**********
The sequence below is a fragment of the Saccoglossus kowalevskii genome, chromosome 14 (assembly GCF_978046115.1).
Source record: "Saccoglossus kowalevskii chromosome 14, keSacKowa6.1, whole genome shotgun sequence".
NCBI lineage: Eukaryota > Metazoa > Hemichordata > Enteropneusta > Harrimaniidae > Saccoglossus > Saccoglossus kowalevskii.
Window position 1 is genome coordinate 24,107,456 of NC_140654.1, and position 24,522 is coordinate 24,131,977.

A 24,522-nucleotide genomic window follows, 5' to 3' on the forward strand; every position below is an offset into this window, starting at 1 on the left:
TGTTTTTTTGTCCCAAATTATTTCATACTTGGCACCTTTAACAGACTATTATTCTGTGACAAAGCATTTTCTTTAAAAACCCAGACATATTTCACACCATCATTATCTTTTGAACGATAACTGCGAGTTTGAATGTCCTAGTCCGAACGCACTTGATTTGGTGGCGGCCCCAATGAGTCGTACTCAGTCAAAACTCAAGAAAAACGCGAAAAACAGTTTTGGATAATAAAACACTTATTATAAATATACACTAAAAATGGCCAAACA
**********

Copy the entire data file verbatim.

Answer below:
The sequence below is a fragment of the Saccoglossus kowalevskii genome, chromosome 14 (assembly GCF_978046115.1).
Source record: "Saccoglossus kowalevskii chromosome 14, keSacKowa6.1, whole genome shotgun sequence".
NCBI lineage: Eukaryota > Metazoa > Hemichordata > Enteropneusta > Harrimaniidae > Saccoglossus > Saccoglossus kowalevskii.
Window position 1 is genome coordinate 24,107,456 of NC_140654.1, and position 24,522 is coordinate 24,131,977.

A 24,522-nucleotide genomic window follows, 5' to 3' on the forward strand; every position below is an offset into this window, starting at 1 on the left:
TGTTTTTTTGTCCCAAATTATTTCATACTTGGCACCTTTAACAGACTATTATTCTGTGACAAAGCATTTTCTTTAAAAACCCAGACATATTTCACACCATCATTATCTTTTGAACGATAACTGCGAGTTTGAATGTCCTAGTCCGAACGCACTTGATTTGGTGGCGGCCCCAATGAGTCGTACTCAGTCAAAACTCAAGAAAAACGCGAAAAACAGTTTTGGATAATAAAACACTTATTATAAATATACACTAAAAATGGCCAAACA